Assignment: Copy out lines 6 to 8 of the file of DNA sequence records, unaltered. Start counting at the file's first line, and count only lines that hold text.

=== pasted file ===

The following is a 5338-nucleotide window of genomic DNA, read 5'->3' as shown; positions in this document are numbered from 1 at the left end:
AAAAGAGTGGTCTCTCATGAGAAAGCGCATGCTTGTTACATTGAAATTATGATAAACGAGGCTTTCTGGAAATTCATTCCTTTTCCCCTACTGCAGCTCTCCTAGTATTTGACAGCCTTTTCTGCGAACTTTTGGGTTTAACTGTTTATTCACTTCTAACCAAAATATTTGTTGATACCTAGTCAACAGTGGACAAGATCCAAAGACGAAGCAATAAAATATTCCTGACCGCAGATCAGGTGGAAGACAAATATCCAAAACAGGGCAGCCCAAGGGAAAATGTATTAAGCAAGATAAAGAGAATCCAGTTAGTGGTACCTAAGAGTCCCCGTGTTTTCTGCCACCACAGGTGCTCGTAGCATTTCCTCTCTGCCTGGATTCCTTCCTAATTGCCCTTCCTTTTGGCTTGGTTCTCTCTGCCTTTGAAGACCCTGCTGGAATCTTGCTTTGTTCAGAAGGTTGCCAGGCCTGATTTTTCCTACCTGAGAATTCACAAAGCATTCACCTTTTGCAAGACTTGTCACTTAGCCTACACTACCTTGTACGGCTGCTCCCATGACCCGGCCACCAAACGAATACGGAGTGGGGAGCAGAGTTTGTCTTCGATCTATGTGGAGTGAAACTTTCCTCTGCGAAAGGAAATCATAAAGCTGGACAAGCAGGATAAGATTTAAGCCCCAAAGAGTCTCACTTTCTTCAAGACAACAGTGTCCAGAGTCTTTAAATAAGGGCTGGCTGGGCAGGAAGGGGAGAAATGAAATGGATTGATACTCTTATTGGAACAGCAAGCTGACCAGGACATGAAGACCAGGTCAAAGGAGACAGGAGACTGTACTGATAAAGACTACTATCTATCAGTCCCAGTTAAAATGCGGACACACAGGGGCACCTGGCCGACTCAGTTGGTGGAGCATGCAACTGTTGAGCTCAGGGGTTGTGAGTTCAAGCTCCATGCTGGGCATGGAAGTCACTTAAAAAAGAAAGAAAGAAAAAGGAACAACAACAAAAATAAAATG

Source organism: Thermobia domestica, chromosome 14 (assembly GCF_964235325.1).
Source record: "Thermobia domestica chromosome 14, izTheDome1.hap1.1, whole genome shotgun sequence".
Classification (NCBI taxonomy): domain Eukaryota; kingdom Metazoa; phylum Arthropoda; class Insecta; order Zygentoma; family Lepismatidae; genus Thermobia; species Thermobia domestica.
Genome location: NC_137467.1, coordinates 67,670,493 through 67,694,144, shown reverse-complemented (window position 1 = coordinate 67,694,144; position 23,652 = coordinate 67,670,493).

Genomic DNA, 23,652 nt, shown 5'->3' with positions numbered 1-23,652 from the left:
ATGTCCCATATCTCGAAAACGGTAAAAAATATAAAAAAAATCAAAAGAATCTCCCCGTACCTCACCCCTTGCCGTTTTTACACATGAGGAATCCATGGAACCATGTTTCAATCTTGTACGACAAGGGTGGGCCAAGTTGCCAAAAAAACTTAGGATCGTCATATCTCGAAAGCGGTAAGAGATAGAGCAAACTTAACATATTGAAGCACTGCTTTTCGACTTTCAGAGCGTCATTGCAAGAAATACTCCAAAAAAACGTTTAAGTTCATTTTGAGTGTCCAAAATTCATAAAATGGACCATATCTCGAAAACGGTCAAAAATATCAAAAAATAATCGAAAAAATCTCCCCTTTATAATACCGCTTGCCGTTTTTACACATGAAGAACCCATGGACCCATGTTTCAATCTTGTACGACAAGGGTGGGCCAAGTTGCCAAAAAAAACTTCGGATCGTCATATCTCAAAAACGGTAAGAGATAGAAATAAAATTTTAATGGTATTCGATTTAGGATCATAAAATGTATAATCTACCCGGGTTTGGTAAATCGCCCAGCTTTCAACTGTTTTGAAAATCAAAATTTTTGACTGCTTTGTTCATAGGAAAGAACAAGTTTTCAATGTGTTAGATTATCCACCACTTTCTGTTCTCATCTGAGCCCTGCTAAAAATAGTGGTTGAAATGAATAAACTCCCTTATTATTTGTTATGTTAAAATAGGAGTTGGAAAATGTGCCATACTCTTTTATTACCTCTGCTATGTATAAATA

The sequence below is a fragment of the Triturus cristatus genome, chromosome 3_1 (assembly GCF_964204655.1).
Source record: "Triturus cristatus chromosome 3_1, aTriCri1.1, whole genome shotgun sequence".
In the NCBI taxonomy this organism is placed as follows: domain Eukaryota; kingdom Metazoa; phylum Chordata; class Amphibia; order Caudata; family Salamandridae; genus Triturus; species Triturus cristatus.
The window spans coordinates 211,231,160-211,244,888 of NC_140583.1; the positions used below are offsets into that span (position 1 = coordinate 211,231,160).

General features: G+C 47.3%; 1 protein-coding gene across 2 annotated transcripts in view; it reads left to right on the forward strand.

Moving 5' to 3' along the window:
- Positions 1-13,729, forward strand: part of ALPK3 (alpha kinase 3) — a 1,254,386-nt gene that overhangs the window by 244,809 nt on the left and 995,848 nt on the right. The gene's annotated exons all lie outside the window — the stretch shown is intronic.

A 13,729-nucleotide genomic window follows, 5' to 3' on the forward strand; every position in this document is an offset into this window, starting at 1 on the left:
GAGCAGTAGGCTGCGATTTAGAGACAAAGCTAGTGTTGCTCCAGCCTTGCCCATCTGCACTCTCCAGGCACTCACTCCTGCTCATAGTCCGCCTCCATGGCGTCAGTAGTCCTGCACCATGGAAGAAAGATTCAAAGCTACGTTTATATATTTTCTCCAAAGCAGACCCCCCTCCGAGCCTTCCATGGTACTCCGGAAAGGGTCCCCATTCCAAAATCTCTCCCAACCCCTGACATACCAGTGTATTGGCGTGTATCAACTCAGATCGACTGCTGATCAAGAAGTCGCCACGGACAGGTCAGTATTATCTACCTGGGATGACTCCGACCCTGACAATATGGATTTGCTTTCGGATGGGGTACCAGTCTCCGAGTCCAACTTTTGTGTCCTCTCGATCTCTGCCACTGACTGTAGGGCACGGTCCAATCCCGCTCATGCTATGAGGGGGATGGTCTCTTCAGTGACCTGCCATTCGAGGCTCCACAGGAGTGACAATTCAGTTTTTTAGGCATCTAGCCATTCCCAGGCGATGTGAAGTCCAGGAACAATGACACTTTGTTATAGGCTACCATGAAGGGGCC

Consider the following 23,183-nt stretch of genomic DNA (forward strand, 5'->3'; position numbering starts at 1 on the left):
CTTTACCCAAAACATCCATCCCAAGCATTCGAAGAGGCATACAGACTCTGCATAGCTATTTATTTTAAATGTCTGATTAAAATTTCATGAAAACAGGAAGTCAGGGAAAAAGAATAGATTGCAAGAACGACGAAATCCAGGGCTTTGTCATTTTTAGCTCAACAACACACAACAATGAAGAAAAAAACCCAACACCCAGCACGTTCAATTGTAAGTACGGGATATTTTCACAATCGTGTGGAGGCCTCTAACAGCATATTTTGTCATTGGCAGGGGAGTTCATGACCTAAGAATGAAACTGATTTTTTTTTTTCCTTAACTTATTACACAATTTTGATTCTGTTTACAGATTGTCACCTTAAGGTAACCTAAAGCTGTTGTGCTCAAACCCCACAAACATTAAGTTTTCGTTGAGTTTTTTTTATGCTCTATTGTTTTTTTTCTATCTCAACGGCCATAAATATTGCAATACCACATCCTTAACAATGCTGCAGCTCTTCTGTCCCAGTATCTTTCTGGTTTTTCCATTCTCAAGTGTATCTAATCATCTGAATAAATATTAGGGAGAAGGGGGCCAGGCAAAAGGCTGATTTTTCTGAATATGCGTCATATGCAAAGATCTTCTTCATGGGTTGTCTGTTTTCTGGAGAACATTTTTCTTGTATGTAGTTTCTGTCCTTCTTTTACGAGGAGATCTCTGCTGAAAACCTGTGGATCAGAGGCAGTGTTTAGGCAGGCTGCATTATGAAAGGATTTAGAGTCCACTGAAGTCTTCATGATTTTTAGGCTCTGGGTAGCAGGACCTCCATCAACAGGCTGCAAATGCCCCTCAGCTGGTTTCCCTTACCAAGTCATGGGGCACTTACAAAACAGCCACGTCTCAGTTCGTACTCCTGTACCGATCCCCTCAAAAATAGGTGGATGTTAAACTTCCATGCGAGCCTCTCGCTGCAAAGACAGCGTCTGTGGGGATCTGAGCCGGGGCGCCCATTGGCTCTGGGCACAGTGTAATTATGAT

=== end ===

Genome location: NC_137467.1, coordinates 67,670,493 through 67,694,144, shown reverse-complemented (window position 1 = coordinate 67,694,144; position 23,652 = coordinate 67,670,493).

Genomic DNA, 23,652 nt, shown 5'->3' with positions numbered 1-23,652 from the left:
ATGTCCCATATCTCGAAAACGGTAAAAAATATAAAAAAAATCAAAAGAATCTCCCCGTACCTCACCCCTTGCCGTTTTTACACATGAGGAATCCATGGAACCATGTTTCAATCTTGTACGACAAGGGTGGGCCAAGTTGCCAAAAAAACTTAGGATCGTCATATCTCGAAAGCGGTAAGAGATAGAGCAAACTTAACATATTGAAGCACTGCTTTTCGACTTTCAGAGCGTCATTGCAAGAAATACTCCAAAAAAACGTTTAAGTTCATTTTGAGTGTCCAAAATTCATAAAATGGACCATATCTCGAAAACGGTCAAAAATATCAAAAAATAATCGAAAAAATCTCCCCTTTATAATACCGCTTGCCGTTTTTACACATGAAGAACCCATGGACCCATGTTTCAATCTTGTACGACAAGGGTGGGCCAAGTTGCCAAAAAAAACTTCGGATCGTCATATCTCAAAAACGGTAAGAGATAGAAATAAAATTTTAATGGTATTCGATTTAGGATCATAAAATGTATAATCTACCCGGGTTTGGTAAATCGCCCAGCTTTCAACTGTTTTGAAAATCAAAATTTTTGACTGCTTTGTTCATAGGAAAGAACAAGTTTTCAATGTGTTAGATTATCCACCACTTTCTGTTCTCATCTGAGCCCTGCTAAAAATAGTGGTTGAAATGAATAAACTCCCTTATTATTTGTTATGTTAAAATAGGAGTTGGAAAATGTGCCATACTCTTTTATTACCTCTGCTATGTATAAATA